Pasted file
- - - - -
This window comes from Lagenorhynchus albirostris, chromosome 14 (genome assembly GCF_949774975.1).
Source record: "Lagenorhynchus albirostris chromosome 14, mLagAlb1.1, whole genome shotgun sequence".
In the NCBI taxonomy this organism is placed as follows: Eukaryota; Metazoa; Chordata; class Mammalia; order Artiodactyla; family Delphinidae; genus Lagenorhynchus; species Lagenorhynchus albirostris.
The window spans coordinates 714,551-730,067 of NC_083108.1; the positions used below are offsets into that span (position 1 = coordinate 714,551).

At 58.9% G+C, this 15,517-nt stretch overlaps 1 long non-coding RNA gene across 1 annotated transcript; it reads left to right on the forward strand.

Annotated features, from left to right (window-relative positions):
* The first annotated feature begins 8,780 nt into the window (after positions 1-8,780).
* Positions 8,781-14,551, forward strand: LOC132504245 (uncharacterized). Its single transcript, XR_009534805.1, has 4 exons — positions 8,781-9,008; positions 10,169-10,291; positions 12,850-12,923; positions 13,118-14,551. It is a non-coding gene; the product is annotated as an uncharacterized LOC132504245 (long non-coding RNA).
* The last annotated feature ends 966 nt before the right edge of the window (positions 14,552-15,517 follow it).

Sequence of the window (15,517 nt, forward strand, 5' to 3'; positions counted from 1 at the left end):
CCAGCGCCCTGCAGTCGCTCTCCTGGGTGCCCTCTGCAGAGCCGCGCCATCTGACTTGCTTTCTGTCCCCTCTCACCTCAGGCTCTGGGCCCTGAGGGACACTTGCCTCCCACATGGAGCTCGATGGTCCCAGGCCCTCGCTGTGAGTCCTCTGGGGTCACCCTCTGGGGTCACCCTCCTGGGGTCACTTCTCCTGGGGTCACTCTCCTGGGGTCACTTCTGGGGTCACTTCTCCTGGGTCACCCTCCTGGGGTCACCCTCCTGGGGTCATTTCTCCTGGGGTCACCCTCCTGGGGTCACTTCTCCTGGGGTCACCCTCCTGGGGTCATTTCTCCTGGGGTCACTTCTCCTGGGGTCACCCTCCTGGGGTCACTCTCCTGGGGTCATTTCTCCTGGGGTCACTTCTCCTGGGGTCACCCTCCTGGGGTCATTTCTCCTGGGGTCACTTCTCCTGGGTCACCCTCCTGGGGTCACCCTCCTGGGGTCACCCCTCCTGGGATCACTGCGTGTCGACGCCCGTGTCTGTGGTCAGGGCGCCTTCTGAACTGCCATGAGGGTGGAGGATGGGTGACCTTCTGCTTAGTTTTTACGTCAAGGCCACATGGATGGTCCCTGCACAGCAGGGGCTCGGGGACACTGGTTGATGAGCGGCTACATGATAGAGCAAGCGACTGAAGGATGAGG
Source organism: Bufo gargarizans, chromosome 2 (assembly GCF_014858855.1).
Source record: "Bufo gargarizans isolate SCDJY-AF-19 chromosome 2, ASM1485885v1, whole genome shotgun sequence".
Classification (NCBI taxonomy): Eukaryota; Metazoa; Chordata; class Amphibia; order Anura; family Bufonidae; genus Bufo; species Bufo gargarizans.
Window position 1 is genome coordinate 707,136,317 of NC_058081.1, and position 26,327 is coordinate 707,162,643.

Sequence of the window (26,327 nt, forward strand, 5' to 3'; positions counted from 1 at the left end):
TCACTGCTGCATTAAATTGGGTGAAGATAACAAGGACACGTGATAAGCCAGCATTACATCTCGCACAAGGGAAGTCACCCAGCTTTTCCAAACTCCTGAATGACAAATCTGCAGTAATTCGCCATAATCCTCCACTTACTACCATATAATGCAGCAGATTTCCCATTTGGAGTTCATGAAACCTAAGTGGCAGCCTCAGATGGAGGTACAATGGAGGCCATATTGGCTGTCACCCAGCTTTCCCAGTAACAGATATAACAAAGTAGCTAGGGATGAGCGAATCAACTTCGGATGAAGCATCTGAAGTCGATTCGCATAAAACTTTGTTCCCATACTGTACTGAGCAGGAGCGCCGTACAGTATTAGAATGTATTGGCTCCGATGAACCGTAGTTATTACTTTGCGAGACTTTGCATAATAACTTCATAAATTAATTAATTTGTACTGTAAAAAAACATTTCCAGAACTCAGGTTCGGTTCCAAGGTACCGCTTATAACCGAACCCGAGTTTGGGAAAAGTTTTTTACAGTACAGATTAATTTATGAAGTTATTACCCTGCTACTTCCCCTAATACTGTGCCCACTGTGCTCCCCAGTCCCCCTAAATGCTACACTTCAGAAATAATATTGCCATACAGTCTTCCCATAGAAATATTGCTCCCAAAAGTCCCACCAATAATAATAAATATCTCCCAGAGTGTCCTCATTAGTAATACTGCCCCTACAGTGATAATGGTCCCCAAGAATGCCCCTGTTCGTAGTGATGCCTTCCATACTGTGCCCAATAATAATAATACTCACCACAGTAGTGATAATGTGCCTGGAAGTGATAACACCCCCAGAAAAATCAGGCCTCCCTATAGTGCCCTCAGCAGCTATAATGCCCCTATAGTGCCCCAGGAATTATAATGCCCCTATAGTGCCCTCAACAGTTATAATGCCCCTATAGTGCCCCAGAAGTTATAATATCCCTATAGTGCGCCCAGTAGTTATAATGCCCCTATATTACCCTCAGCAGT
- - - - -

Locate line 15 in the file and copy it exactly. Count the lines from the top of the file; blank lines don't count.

Window position 1 is genome coordinate 707,136,317 of NC_058081.1, and position 26,327 is coordinate 707,162,643.